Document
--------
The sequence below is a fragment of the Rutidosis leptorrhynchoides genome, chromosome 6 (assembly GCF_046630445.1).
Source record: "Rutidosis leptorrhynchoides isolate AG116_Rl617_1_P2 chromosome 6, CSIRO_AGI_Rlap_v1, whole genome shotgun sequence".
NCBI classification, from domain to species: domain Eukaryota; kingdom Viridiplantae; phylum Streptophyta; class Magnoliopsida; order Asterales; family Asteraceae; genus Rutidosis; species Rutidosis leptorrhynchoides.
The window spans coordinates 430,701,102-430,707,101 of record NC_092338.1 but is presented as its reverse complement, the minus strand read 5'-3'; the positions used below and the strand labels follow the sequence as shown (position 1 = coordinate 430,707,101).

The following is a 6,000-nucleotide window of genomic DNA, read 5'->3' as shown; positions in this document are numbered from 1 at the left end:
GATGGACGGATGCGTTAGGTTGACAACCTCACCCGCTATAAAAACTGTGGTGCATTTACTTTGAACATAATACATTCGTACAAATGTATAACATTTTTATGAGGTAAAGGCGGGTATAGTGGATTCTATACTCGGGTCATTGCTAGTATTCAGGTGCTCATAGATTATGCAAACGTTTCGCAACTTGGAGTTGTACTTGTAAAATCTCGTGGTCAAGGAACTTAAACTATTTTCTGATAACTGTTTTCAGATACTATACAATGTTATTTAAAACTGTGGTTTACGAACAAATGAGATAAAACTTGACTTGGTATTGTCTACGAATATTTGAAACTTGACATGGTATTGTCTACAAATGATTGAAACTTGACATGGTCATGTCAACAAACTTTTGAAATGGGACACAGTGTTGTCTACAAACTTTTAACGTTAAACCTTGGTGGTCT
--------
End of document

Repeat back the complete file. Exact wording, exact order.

The sequence below is a fragment of the Rutidosis leptorrhynchoides genome, chromosome 6 (assembly GCF_046630445.1).
Source record: "Rutidosis leptorrhynchoides isolate AG116_Rl617_1_P2 chromosome 6, CSIRO_AGI_Rlap_v1, whole genome shotgun sequence".
NCBI classification, from domain to species: domain Eukaryota; kingdom Viridiplantae; phylum Streptophyta; class Magnoliopsida; order Asterales; family Asteraceae; genus Rutidosis; species Rutidosis leptorrhynchoides.
The window spans coordinates 430,701,102-430,707,101 of record NC_092338.1 but is presented as its reverse complement, the minus strand read 5'-3'; the positions used below and the strand labels follow the sequence as shown (position 1 = coordinate 430,707,101).

The following is a 6,000-nucleotide window of genomic DNA, read 5'->3' as shown; positions in this document are numbered from 1 at the left end:
GATGGACGGATGCGTTAGGTTGACAACCTCACCCGCTATAAAAACTGTGGTGCATTTACTTTGAACATAATACATTCGTACAAATGTATAACATTTTTATGAGGTAAAGGCGGGTATAGTGGATTCTATACTCGGGTCATTGCTAGTATTCAGGTGCTCATAGATTATGCAAACGTTTCGCAACTTGGAGTTGTACTTGTAAAATCTCGTGGTCAAGGAACTTAAACTATTTTCTGATAACTGTTTTCAGATACTATACAATGTTATTTAAAACTGTGGTTTACGAACAAATGAGATAAAACTTGACTTGGTATTGTCTACGAATATTTGAAACTTGACATGGTATTGTCTACAAATGATTGAAACTTGACATGGTCATGTCAACAAACTTTTGAAATGGGACACAGTGTTGTCTACAAACTTTTAACGTTAAACCTTGGTGGTCT